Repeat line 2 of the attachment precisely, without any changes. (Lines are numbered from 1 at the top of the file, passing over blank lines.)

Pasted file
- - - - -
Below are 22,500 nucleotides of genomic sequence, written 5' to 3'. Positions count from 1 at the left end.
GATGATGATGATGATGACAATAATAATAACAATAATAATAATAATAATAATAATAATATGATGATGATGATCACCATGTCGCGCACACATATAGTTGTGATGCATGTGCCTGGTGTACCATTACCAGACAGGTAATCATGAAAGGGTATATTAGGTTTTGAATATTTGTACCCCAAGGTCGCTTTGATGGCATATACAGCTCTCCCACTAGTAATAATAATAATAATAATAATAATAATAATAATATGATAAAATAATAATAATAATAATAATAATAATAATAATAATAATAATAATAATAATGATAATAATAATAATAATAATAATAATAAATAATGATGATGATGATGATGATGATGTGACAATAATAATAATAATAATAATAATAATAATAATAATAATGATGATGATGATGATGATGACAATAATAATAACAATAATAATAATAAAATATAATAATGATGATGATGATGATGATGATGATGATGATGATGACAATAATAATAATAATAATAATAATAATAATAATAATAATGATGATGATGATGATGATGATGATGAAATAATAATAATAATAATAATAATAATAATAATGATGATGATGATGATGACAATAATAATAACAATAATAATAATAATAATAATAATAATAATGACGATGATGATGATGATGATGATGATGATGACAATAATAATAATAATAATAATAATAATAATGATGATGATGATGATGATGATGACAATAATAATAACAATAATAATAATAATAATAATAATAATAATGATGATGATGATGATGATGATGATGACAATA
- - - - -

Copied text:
GATGATGATGATGATGACAATAATAATAACAATAATAATAATAATAATAATAATAATATGATGATGATGATCACCATGTCGCGCACACATATAGTTGTGATGCATGTGCCTGGTGTACCATTACCAGACAGGTAATCATGAAAGGGTATATTAGGTTTTGAATATTTGTACCCCAAGGTCGCTTTGATGGCATATACAGCTCTCCCACTAGTAATAATAATAATAATAATAATAATAATAATAATATGATAAAATAATAATAATAATAATAATAATAATAATAATAATAATAATAATAATAATGATAATAATAATAATAATAATAATAATAAATAATGATGATGATGATGATGATGATGTGACAATAATAATAATAATAATAATAATAATAATAATAATAATGATGATGATGATGATGATGACAATAATAATAACAATAATAATAATAAAATATAATAATGATGATGATGATGATGATGATGATGATGATGATGACAATAATAATAATAATAATAATAATAATAATAATAATAATGATGATGATGATGATGATGATGATGAAATAATAATAATAATAATAATAATAATAATAATGATGATGATGATGATGACAATAATAATAACAATAATAATAATAATAATAATAATAATAATGACGATGATGATGATGATGATGATGATGATGACAATAATAATAATAATAATAATAATAATAATGATGATGATGATGATGATGATGACAATAATAATAACAATAATAATAATAATAATAATAATAATAATGATGATGATGATGATGATGATGATGACAATA